Some, being expert, add analysis, but in the end both individual citizens and mass publications were doing the same job — they were amplifying the news, spreading it across various mediums. But this blurring of the line between what is news and what is a tweet, photo or a blog post means the role of media and its relationship to information is changing. Content abounds, so the issue is who does what with it and when. You can be as loud as you want, if no one is listening or has influence you are wasting your time.
Back in the last century a journalist’s job was to find timely, interesting information report or analyse it, depending on which side of the Pond they were sitting, re-purposing it for a publishing organisation which would distribute it to paying punters for consumption.This is what we have called news or features and an army of PR flacks, ultimately more numerous than the hacks on which they preyed, part fed the machine. Up to the end of the 20th century the machine only distributed content through the big four — radio, newspapers, magazines and television.
That, in turn, meant that newsmakers had to go to gatekeeper - media outlets - in order to share their message and get it amplified through implicit endorsement and large circulations, listening or viewing figures and reach those they wanted to reach. But as Dorsey and Co show, the rise of universal internet connectivity and social media has changed everything.
Blogs, Tumblr, Twitter, Facebook, Instagram and other such platforms have made it easy for news makers to go direct and build their own audiences, with journalists following behind.
So where does that leave the hack? Unusually it leaves those that practice their craft in the Old Country at an advantage, not just choosing which stories to write and publish through conventional channels, but deciding what they choose to share and amplify. A key skill when even BBC reporters admit that they follow agendas set by Twitter.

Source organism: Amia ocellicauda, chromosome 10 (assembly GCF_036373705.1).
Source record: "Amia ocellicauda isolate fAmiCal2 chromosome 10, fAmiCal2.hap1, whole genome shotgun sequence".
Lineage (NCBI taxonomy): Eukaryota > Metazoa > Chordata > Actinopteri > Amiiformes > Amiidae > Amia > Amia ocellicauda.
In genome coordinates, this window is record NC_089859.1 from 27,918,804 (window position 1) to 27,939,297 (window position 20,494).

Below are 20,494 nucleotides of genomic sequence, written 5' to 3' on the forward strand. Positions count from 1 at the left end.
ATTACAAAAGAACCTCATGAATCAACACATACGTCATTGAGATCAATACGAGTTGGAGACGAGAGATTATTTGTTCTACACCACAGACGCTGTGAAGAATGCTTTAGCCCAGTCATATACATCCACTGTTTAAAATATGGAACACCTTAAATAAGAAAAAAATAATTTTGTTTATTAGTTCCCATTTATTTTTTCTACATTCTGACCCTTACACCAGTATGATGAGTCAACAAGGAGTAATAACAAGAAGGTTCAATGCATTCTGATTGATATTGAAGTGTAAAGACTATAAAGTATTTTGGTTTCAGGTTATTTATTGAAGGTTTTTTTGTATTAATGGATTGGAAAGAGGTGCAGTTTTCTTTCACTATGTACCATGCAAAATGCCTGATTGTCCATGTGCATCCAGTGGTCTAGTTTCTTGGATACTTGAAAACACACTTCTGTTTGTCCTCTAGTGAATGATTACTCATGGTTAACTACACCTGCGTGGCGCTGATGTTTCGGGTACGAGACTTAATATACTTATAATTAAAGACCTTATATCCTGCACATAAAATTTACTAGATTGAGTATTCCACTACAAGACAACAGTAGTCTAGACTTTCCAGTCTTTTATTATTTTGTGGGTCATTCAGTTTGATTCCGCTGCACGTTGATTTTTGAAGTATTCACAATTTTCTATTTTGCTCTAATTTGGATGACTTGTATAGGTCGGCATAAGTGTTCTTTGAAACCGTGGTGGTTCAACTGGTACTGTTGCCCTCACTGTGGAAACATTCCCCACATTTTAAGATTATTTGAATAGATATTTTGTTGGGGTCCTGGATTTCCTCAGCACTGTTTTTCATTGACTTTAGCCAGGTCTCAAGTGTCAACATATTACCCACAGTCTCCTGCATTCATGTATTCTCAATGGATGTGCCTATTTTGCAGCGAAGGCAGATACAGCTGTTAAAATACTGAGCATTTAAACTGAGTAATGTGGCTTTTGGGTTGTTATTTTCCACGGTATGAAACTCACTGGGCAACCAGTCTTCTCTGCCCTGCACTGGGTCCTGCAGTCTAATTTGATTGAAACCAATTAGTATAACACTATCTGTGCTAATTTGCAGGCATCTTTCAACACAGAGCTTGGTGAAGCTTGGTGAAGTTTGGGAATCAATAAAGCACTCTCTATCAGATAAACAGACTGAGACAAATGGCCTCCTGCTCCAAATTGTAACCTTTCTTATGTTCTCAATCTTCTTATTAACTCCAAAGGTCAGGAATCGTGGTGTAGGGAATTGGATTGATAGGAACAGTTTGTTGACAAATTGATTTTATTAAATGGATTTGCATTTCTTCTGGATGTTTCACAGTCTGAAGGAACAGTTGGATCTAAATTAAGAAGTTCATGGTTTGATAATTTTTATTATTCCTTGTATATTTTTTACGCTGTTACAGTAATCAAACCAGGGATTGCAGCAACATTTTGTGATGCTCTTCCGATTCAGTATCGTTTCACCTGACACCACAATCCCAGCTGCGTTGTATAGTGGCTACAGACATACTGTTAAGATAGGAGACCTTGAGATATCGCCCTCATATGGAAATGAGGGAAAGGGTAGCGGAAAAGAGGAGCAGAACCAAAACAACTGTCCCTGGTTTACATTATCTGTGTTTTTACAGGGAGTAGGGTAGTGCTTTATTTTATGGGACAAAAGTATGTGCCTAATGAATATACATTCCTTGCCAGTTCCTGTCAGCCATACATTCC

Sharing, say on Twitter or re-blogging, sends the same message as doing an original news report, but it’s the selection – the editing – that signifies the journalist’s interests or what they see as differentially important. Some, of course, just re-tweet or re-blog everything they produce, but the leaders in this new world of content are the ones that select and selectively amplify. This is the new front page - a signal that a piece of information or analysis to which it’s worth paying attention.
In the future when Dorsey, Zuckerberg, Hastings, Cook, Rooney and Branson and a host of other savvy stars and CEOs are the norm, the journalist’s role is no longer just delivering news. The value-add will have to go up, judgement, sharing, curation and the development of the assurance of personal brand are going to be vital roles for journalists to play in the future, and that means having to marshal(l) their messages and then turn them up to 11.